Wednesday, July 1, 2009

Michael Jackson and me

All this Michael Jackson coverage has "Human Nature" rattling around in my head. This goofy song I have not thought about in years.

Or heard, I might add. If Jackson was so huge, how come we have not heard this stuff for years? It was not in radio rotation so far as I knew. That is, when I walked into restaurants and stores and whatever, I was barraged with all kinds of other stuff, but not this.

I have also not heard "Beat It" for years. Or "Billie Jean."

Which makes me think: They will not be listening to these songs in 100 years. Sorry.

However, I sympathize with Jackson in one respect. That is the insomniac business.

I was reading just now about how he was an insomniac and wanted this drug, this sedative. It sounded like a terrible sedative. The story gave me the impression that if you took this drug, you might not wake up. You had to have a nurse in the room with you to wake you in eight hours.

Imagine that!

It is like "Romeo and Juliet"!

The worst I have ever taken is Ambien which, I still have a bottle around somewhere. That is a souvenir of my year or so as a serious insomniac. I was the worst! I got into this groove where I just did not sleep three days out of the week. Then sometimes I could not sleep for two or three nights in a row. Incredible! I used to talk about that with Leonard Pennario because he had sleep problems too.

But then I went to the sleep doctor and he straightened me out without drugs and all I can think is that would have worked for Michael Jackson too. It is pretty simple. They do not let you go to bed before midnight and for five nights you have to get up at 5 a.m., then five nights at 5:15 a.m., and so on, until you are sleeping like a normal human being.

You are so tired you have no choice but to sleep! So you turn your pattern around and now I am a good sleeper.

I do not know why more people do not undergo that therapy. I hear it referred to as "last-resort." Last resort? It should be first resort! Drugs should be last resort. Those sleeping pills, they beat you up bad.

What I am getting at is, I feel a little of Michael Jackson's pain. I remember what that is like, when you cannot sleep and you are all exhausted and frightened and panicked. You start to think you are losing your mind. Here is a picture of me as an insomniac, a couple of years ago.

I believe that is where Michael Jackson was at, as we like to say here in Buffalo.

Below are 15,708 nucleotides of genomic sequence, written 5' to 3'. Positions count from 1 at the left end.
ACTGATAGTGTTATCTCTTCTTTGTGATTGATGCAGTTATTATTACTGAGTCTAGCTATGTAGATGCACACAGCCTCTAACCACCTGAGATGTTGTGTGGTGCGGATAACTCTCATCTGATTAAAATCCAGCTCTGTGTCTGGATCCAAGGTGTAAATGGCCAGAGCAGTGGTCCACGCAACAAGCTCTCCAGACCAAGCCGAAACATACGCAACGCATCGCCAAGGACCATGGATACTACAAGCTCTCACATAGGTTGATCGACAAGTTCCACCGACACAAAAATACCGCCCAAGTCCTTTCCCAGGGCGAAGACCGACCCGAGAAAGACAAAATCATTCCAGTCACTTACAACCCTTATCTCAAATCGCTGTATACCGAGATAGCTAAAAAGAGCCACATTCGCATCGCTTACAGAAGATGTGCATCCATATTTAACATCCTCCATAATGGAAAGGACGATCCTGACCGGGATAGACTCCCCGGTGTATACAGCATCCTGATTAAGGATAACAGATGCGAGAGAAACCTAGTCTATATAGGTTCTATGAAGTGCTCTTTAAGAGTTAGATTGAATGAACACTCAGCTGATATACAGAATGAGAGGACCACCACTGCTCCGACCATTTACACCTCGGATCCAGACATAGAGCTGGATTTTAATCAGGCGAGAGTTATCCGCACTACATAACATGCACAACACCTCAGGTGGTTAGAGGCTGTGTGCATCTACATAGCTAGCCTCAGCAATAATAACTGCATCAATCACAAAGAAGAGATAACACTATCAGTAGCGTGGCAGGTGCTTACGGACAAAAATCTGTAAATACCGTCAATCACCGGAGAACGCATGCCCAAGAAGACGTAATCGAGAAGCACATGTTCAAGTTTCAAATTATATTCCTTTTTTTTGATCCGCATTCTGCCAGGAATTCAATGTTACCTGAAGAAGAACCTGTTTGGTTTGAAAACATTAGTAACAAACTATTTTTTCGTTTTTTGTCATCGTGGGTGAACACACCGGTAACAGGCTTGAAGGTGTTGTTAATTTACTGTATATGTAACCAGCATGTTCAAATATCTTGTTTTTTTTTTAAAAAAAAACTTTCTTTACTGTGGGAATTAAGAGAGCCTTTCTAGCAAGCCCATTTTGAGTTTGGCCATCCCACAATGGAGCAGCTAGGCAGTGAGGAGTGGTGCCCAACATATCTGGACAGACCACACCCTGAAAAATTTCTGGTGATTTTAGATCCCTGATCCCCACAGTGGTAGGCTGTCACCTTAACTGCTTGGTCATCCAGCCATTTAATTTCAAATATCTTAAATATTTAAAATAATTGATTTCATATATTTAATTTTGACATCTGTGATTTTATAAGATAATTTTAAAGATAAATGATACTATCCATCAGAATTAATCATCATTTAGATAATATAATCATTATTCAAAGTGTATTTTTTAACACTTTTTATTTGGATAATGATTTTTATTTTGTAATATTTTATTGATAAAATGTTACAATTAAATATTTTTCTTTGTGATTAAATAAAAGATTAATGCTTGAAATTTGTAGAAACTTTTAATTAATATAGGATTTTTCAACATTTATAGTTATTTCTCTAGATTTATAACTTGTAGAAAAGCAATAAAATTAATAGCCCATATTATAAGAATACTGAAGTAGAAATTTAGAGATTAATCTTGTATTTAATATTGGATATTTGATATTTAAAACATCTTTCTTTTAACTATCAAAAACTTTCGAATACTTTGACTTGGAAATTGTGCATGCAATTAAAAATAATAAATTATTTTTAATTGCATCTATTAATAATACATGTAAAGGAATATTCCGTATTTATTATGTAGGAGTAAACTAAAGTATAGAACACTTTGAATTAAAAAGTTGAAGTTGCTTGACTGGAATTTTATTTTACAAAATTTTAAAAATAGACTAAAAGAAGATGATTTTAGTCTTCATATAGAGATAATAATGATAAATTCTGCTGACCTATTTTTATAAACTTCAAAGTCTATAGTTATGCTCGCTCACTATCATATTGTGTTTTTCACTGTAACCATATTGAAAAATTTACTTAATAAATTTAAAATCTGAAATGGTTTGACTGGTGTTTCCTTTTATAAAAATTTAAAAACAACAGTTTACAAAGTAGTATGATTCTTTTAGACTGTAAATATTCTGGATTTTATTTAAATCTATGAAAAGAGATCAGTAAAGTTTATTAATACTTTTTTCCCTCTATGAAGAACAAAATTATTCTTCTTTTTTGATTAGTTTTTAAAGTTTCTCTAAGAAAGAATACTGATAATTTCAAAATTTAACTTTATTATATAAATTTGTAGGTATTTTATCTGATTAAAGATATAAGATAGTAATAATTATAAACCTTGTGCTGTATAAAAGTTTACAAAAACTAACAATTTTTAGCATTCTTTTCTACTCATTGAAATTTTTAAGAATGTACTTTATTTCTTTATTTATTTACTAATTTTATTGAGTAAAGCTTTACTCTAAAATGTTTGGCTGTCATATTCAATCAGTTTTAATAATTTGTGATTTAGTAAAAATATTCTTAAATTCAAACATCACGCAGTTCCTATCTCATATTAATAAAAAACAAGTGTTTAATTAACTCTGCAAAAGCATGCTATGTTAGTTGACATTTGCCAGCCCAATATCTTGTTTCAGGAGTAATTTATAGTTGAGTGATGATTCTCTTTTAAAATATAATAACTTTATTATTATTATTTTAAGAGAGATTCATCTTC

It is not fun, not sleeping.

Here is one thing funny. You are always hearing songs and poetry with the gist of "I've been up all night, and I'm waiting for the dawn, the new day brings hope."

When you are sleeping you do not want to see that dawn. That new day does not bring hope, I will tell you that right now. Whoever writes songs and poetry like that has not ever been up all night.

Unlike Michael Jackson.

And me.


Larry said...

The drug he wanted, and had had before is an IV General Anesthetic use mostly to sedate ventilated patients in ICU. It is quite dreamy and is abused by those who can get it.

We do not get the straight scoop here in the USA news. Try going to for the real stuff. Yesterday they had an article about Jackson insisting having a doctor on the payroll which even lived with him. A drug addict's paradise. He was also spending like $60,000 / month on prescription drugs, many written for his staff (opioids, benzodiazepines, antidepressants etc.).

Drug addiction causes insomnia. When it takes general anesthesia to cure it... maybe it is time to move on.

The Dailymail also went deep into his thing with kids. Stuff we do not get here.

While I am ranting, I will just say that Ambien is nothing but poison. Much abused and very addictive. In 2007, a doctor gave me some and I wound up doing something which is common and is even listed in the Adverse Reactions. I 'drove while asleep'. Oh joy! I also drove right into the rear of a stopped truck, totaled my car and got a nice DWI charge. Was taken to jail, spent thousands, lost my license for one year and sent to ASAP. It will take years to get this well behind me. The funny thing is, I saw it all happen as if I were having an 'out-of-body' experience.

'Just say no', as Nancy would say.

Larry said...

Yesterday's article:

Budd Bailey said...

The 100-year test is a pretty high bar to hurdle. I'm not sure how much music from 1909 is heard today. And when you throw in changes in technology, it gets even more complicated.

You could argue that Beethoven was played in 1909, and will be played in 2109. But that's almost a different world, musically speaking. Pop music (as in "King of Pop") is more designed for the moment, and there's no denying the value in that.

Mary Kunz Goldman said...

Larry, thanks for sharing that Ambien story! I believe those stories now that they are corroborated by someone I know. How frightening that must have been for you. And how unfair!

Thank God you weren't killed.

Budd, I agree with you on pop music being "for the moment." But sometimes it is for longer than that! "Human Nature" was on my brain for three days!